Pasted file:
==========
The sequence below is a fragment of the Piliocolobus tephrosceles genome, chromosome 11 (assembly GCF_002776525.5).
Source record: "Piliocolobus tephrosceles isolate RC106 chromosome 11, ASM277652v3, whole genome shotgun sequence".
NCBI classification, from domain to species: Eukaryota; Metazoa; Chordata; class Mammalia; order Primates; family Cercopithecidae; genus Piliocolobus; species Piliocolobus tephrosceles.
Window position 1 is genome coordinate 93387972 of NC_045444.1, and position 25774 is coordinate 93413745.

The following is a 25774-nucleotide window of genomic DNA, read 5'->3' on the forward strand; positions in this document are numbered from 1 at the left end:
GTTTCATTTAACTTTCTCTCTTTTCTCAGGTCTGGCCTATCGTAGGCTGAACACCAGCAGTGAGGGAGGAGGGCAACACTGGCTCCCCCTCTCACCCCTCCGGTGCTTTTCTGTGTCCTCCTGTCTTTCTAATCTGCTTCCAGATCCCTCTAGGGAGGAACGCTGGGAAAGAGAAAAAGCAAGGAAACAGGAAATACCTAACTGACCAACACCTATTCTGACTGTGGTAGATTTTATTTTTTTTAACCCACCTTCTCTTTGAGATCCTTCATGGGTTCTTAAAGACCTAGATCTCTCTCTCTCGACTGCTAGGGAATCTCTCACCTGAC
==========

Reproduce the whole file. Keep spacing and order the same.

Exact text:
The sequence below is a fragment of the Piliocolobus tephrosceles genome, chromosome 11 (assembly GCF_002776525.5).
Source record: "Piliocolobus tephrosceles isolate RC106 chromosome 11, ASM277652v3, whole genome shotgun sequence".
NCBI classification, from domain to species: Eukaryota; Metazoa; Chordata; class Mammalia; order Primates; family Cercopithecidae; genus Piliocolobus; species Piliocolobus tephrosceles.
Window position 1 is genome coordinate 93387972 of NC_045444.1, and position 25774 is coordinate 93413745.

The following is a 25774-nucleotide window of genomic DNA, read 5'->3' on the forward strand; positions in this document are numbered from 1 at the left end:
GTTTCATTTAACTTTCTCTCTTTTCTCAGGTCTGGCCTATCGTAGGCTGAACACCAGCAGTGAGGGAGGAGGGCAACACTGGCTCCCCCTCTCACCCCTCCGGTGCTTTTCTGTGTCCTCCTGTCTTTCTAATCTGCTTCCAGATCCCTCTAGGGAGGAACGCTGGGAAAGAGAAAAAGCAAGGAAACAGGAAATACCTAACTGACCAACACCTATTCTGACTGTGGTAGATTTTATTTTTTTTAACCCACCTTCTCTTTGAGATCCTTCATGGGTTCTTAAAGACCTAGATCTCTCTCTCTCGACTGCTAGGGAATCTCTCACCTGAC